Public opinion in Texas has turned negative when it comes to federal and state handling of the pandemic. The Texas Tribune reports: “In the latest survey, 46% of voters say efforts to deal with the coronavirus in the U.S. are going well — down from 56% in April. Asked about the efforts in Texas, 47% say things are going well — down from 66% in April.” Texans’ timetable has shifted dramatically: “While 21% think that we’re already at the point where things can return to normal or will be in the next few weeks, 30% thought that was the case in April. Then, 41% thought things would be back to normal within the next few months; that’s fallen to 22%. Now, most think it will be back to normal in the next year (29%) or in a year or more (26%).”
Trump can holler at states to reopen schools, but 65 percent of Texans — not some wacky fringe of the left — say it is not safe to send children back now. Nearly two-thirds of Texans say they leave home only when they “absolutely have to,” while 81 percent say they wear masks outside when in contact with others.
It should not escape notice that Trump’s utterances and conduct are badly out of sync with the most important Republican state. But so are Senate Republicans, including Texas Sen. John Cornyn, who is on the ballot in the fall. Trump and Senate Majority Leader Mitch McConnell (R-Ky.) have inveighed against “bailouts” for states on the grounds they are irresponsible and Democratic-controlled. That may come as a shock to Texans who face a massive budget crisis.
The Post reports that Texas experienced a $650 million drop in tax revenue last month and now faces surging costs as coronavirus cases spike, the inevitable result of a decision to reopen early and eschew until last week a statewide mask mandate. The Post explains: “Tax collections in Texas in the meantime are down by roughly $5.7 billion over the past four months of the pandemic. … The state’s most lucrative revenue stream, sales taxes, plummeted more than $200 million between mid-May and mid-June, falling roughly 6.5 percent compared with collections in June 2019, state budget officials said.” One can only imagine how sales tax receipts will look going forward given the measures to return to shutdown.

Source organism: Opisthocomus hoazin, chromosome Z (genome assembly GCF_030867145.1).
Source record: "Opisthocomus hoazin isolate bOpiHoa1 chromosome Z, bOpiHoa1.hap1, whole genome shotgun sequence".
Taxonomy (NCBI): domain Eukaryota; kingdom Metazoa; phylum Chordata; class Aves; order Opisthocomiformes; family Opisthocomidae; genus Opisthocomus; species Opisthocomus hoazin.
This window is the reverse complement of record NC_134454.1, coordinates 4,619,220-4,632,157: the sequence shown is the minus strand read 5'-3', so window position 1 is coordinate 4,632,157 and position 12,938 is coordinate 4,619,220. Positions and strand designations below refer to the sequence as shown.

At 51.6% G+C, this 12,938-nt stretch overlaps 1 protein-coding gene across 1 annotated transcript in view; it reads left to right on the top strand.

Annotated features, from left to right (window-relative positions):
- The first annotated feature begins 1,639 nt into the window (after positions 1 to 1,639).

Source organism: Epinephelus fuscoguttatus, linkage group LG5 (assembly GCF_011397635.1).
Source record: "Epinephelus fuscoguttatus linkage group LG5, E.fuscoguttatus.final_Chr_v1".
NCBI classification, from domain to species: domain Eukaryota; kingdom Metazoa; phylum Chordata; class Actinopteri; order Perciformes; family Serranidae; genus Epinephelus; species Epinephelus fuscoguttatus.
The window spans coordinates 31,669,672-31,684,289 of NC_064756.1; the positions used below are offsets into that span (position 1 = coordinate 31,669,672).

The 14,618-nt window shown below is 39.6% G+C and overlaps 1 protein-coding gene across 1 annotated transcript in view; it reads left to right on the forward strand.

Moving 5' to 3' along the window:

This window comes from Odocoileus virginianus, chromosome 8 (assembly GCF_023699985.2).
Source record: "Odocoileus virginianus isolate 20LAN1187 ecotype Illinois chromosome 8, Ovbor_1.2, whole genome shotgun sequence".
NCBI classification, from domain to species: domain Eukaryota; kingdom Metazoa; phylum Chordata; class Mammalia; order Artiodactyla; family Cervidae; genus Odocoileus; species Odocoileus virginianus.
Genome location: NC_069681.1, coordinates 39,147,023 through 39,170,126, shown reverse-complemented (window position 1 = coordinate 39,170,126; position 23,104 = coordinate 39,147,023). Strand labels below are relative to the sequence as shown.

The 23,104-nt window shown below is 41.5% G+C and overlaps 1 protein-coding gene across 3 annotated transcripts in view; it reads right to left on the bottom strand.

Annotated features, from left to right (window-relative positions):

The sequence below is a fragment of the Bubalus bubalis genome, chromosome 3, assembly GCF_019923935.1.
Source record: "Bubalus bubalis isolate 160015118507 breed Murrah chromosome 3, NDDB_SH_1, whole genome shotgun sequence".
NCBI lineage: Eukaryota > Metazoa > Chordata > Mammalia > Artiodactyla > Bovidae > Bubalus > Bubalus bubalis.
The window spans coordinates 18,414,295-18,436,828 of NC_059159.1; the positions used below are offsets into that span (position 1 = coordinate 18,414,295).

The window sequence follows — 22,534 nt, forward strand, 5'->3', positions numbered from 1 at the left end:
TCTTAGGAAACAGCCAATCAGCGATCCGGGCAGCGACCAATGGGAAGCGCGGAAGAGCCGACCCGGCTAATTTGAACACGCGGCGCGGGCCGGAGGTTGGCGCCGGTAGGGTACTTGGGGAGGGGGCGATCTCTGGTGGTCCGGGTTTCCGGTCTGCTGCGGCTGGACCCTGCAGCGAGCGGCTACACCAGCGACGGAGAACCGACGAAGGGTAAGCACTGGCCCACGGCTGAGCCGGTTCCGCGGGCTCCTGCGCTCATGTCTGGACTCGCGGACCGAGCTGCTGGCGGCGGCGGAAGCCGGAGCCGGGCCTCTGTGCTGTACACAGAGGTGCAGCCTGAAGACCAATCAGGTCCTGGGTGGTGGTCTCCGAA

Well, surely Texas lawmakers in Congress will step up, right? Nope. They seem to be living in some other Lone Star State:
“What I hear back home is that our states and cities don’t need more money, they need the flexibility to be able to spend it where they need it,” Rep. Kevin Brady (Tex.), the top Republican on the House Ways and Means Committee, said at a news conference last week.Lauren Aronson, a spokeswoman for Sen. Ted Cruz, signaled the Texas Republican is also skeptical of additional local aid. “Sen. Cruz believes the focus now should be on long-term recovery, not short term relief, and that after sending nearly $3 trillion to our cities, states, job creators, and hardworking families, Congress should stop spending money it doesn’t have,” she said in a statement.
Maybe they need to get outside the Beltway more. Back home, costs continue to rise and unemployment is soaring. (“High unemployment in the Lone Star State triggered a local law last week that provides additional weeks of jobless benefits to out-of-work residents. Among the newly laid off are roughly 50,000 city and state government workers, according to federal indicators from May.”) And it will get worse as Texas has been forced to shut down again.
Republicans should decide if they want to keep following Trump’s nothing-to-see-here stance or start following expert medical advice and helping their constituents. It is not just blue America that is hurting — and voters in these red states might wind up holding Republicans accountable for their willful blindness.